Writing “The End”

No, I’m not finished the book, the one that was overdue and the one I was going to finish before RWA. I gave it a good try but finally had to email my editor at midnight the day before going to RWA that I wasn’t going to make it. I also realized during the conference that I’d made a misstep in the plot so I had to go back and fix that. Then I received the copy edits for Gallant Officer, Forbidden Lady (Dec 2009)…So I’m just now back to writing the last 50 pages of the book. With luck, I will turn it in on Friday.

I’ve been thinking about what makes for a satisfying ending of a book. In Romance, of course, it is the Happily-Ever-After. I guarantee that will be a part of my ending. I see the ending of the book as starting with the “Black Moment,” the moment in the plot when it seems like the hero and heroine will never wind up together. The end, of course, is when the hero and heroine are together and nothing can tear them apart again.

Besides this happy ending, what else is important?

1. The ending should tie up loose ends. Subplots need resolving. Story questions need to be answered. This doesn’t mean that everything works out fine. In real life not everything works our perfectly so I like to leave some things imperfect. I think that makes the ending more memorable.

2. The hero and heroine should bring about their own happy ending. This is not the time for the friend to solve their problems for them. The hero and heroine have to figure it out and take action.

3. The ending should not be rushed. It has to be developed at a pace consistent with the rest of the book. I think this is hard to do. At this point in the writing process, most of us just want it to be over.

4. The ending should be logical and foreshadowed. This is not the time for a Deus Ex Machina to show up, the person or event created by the author to pop up and solve the ending, even though there was no inkling of this at the beginning of the book. The reader should be able to look back and realize the elements for the happy ending were in the plot all along.

5. Not an essential, but something I like to strive for is a parallel to the beginning of the book. I like to try to recreate that first scene in the ending.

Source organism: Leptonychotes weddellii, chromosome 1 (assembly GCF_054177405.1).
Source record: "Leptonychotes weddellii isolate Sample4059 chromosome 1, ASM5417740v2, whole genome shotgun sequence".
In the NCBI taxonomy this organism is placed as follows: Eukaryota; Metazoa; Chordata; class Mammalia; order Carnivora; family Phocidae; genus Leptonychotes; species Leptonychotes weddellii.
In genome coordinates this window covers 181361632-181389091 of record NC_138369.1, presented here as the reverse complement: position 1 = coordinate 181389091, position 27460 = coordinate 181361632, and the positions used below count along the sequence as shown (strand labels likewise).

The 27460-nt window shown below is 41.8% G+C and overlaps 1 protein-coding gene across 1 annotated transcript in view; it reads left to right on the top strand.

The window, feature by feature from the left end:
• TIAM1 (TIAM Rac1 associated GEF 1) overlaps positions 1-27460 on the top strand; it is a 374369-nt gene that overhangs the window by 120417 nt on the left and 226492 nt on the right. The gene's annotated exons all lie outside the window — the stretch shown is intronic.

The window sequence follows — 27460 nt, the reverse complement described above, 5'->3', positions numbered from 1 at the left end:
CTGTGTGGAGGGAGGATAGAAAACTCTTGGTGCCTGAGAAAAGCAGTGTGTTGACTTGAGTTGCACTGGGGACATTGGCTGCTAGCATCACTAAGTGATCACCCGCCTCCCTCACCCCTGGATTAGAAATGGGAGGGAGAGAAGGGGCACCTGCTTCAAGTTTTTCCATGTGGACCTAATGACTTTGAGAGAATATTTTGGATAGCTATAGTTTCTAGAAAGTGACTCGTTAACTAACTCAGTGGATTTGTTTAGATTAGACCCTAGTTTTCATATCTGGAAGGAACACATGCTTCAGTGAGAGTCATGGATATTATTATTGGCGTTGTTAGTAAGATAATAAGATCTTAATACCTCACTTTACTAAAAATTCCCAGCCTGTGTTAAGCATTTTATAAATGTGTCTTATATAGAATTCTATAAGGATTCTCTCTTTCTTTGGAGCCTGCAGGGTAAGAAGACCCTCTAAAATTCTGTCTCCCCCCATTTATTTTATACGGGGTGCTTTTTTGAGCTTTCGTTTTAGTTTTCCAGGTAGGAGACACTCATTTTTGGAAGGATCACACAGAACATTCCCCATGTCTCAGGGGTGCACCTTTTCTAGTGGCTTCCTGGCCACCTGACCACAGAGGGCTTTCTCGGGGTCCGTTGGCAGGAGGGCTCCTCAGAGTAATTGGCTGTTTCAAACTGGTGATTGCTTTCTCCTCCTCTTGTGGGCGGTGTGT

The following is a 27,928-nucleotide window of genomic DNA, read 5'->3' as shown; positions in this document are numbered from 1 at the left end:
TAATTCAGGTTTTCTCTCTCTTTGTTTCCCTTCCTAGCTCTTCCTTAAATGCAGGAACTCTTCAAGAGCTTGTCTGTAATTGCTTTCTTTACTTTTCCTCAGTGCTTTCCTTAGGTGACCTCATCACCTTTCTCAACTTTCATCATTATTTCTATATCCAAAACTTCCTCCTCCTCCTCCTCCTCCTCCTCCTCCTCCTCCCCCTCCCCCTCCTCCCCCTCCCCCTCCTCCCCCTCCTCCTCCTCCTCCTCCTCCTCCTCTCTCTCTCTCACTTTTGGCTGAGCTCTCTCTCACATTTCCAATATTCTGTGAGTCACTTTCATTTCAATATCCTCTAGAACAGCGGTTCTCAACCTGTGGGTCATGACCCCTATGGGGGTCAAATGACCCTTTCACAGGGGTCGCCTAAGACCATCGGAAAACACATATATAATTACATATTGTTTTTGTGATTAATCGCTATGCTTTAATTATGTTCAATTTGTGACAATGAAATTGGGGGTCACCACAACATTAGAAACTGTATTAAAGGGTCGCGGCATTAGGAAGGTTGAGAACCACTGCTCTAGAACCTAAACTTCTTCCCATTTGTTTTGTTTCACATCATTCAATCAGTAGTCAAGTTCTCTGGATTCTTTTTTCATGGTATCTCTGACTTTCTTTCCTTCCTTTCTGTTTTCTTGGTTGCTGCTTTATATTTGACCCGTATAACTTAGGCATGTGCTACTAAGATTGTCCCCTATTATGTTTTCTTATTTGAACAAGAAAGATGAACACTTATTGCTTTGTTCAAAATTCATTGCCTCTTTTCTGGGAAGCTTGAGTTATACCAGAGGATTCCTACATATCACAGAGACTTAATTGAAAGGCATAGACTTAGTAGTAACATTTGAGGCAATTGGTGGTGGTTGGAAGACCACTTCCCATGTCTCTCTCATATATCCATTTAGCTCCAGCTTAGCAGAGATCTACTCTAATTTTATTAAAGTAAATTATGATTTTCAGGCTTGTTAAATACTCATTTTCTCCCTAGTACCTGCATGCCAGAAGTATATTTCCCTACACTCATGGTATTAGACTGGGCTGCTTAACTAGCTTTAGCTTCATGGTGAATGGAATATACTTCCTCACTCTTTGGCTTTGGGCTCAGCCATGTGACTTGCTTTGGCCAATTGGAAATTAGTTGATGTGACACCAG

What do you think is essential for a good story ending? What mistakes have you seen made?

I have absolutely nothing new on my website, but there is still time to enter the new contest.

About diane

Diane Gaston is the RITA award-winning author of Historical Romance for Harlequin Historical and Mills and Boon, with books that feature the darker side of the Regency. Formerly a mental health social worker, she is happiest now when deep in the psyches of soldiers, rakes and women who don’t always act like ladies.
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Jane Austen
13 years ago

I think I’ve already said what I don’t like, but I will say it again:

1) Make sure you have the contract for the next book before you leave your ending hanging. If there’s no second book people might get cranky.

2) If you have a prologue have an epilogue. There’s this one author I adore and in every other book she did a prologue and an epilogue. Then in one she just did a prologue and I really wanted an epilogue for the book. I wrote my own, but it’s just not the same.

3) Don’t let the reader rewrite your original ending. I have read a series where the two main characters get together and break up and then in the last one the main male lead is a jerk and the female lead runs off with her best friend. I really think this came from the readers saying they thought best friend was a good guy. Me, I liked the best friend as the best friend and thought the male lead was good for the female lead.

4) Don’t cost your main character a HEA because you want to prove a point about society. This would be Maisie Dobbs, which I believe we’ve discussed before.

Elena Greene
13 years ago

I don’t need to have all plot threads resolved, but if there’s something that is pointing towards a later book (secondary character who’s going to have his/her own story) I like it honored somehow in the writing. Maybe I like the author to reassure me that there will be a follow-up. 🙂

As to epilogues, I think it’s a fine balance. Sometimes they are overkill, sometimes necessary. If the main conflict resolves in a dark sort of scene, such as h/h escaping death at hands of the villain, I like some sort of happier scene to follow. Or if there’s still some issue that seems to be hanging in the balance that could use some closure. OTOH I don’t need an epilogue just to know the couple procreated, though if it’s short it won’t bother me too much.

13 years ago

Oh I love the ones you list!

The only difference for me is about the happy ending. I don’t need to have everything spelled out, with pregnancy or christening or the like in the epilogue or last chapter; for me, it’s enough if by the last chapter I can believe these two people have enough of a bond, enough trust and enough love for each other, that they can weather the inevitable storms that life throws at you over time.

Here’s wishing you smooth sailing with the book this week!

Diane Gaston
13 years ago

Jane Austen, I’m so glad you like epilogues. I don’t always have a prologue (I do in this book) but I do have epilogues. I like seeing my characters settled and happy.

Elena! I am just so glad to see you comment here (meaning you have some time for yourself!)I don’t mind that you don’t need epilogues.

azteclady, you are another on the epilogue-no side, seems like. As a reader, I don’t mind too much if there isn’t one, but I do like to write them.

Thanks for wishing me luck!

Elena Greene
13 years ago

Diane, I hope I didn’t come across as anti-epilogue. Two of my Regencies have an epilogue. I just don’t think every romance needs one.

13 years ago